At least Dylan did the sensible thing in 1967, and lay low, preferring to not be associated with the acid pranks of the head up the bum generation.
One of the earliest debunkers of the ‘stench of 1967’ was the Who’s Pete Townsend. He quickly made an about turn, maybe fired on by drummer Keith Moon’s famous opinion that ‘flower power and psychedelia was a load of crap’.
But Townsend must be charged with guilty as he went on to make the concept album ‘Tommy’. Except it wasn’t an album, it was a rock opera.

Even Townshend was a pompous twit. Still, at least it had some great songs on it to make up for the pseudo-spiritual plot of the story line.
And there is a word: ‘pseudo’…it became the zeitgeist defining buzzword for the era 1967-1976.
Suddenly, rock stars were indulged in their every whim and thought, like they were delivering the sermon from the mount. The trouble was, both them and the audience believed it: the mass delusion fallout from 1967 very much in evidence well into the 1970s.
John Lennon, encouraged by Yoko Ono, suddenly decided he wanted to be the avant garde Beatle (it was actually Paul, who first made himself familiar with outré composers such as John Cage). This resulted in the artistic decline of one of the sixties most innovative, honest and passionate songwriters. His songs were now his ‘art statements’. Yoko encouraged him and Lennon – probably so bombed out by drugs, gladly fell prey to the ‘me me me’ of obsessional self exploratory crap, the apex or nadir of which was the song ‘Imagine’ – a lyric so inane and naïve it should be banned for appealing too much to simple minded idiots everywhere, who believe it to be a ‘hymn for peace’ rather than the ‘message from Jesus John’ that it is. But at least it had a good tune and didn’t last too long.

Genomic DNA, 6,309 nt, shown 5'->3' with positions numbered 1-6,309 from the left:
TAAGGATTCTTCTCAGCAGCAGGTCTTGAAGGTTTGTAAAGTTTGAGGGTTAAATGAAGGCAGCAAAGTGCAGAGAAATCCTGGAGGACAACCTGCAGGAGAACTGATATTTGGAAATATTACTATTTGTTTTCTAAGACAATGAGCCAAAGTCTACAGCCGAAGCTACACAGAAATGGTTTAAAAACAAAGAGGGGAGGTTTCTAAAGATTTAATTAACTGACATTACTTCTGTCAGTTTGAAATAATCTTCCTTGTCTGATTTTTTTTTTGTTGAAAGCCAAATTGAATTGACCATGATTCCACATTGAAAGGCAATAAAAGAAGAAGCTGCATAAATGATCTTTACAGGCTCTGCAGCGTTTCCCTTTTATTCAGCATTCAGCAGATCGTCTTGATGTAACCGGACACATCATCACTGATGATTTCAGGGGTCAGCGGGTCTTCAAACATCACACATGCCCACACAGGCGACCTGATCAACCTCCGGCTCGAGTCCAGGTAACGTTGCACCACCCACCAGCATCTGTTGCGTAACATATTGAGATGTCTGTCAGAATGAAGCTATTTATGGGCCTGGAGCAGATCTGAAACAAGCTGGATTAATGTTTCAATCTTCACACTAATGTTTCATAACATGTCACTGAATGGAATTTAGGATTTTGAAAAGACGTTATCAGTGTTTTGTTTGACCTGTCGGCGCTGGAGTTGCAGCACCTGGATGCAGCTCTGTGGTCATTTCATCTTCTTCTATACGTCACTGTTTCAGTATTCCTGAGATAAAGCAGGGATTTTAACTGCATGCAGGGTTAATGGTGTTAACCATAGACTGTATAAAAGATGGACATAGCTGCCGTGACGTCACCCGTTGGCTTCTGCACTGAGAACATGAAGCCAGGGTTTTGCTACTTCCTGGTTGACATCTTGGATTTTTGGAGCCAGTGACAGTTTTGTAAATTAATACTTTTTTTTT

The seventies saw the evil seed of 1967 sowed even bigger, more stupid, more indulgent and…more pompous: need I name the bands such as Yes and ELP who took the 1967 curse into ridiculously even more pretentious territories?
1967 then: the year it all went wrong. The Velvet Underground could have rescued rock, given it a new perspective, but the trouble was, people didn’t listen until ten years later. Until then, pop music was stolen away from its audience and replaced with your older serious brother’s record collection. No pop allowed. Rock n roll was far too simple.
1967 is to blame – the year it all went wrong.

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One Response to I don’t believe in 1967

  1. Billy O. says:

    Enjoyed that Sav. Could have been much longer – I suggest a rewrite at book length. The great (although overlooked) music of 1967 deserves several chapters (soul, reggae, garage bands) and an investigation into whether the Small Faces were serious or taking the piss would repay an investigation. Personally I’d love to see a comparison between Bowie’s first album and Absolutely Free by Zappa & The Mothers. I know which one I play most often. xx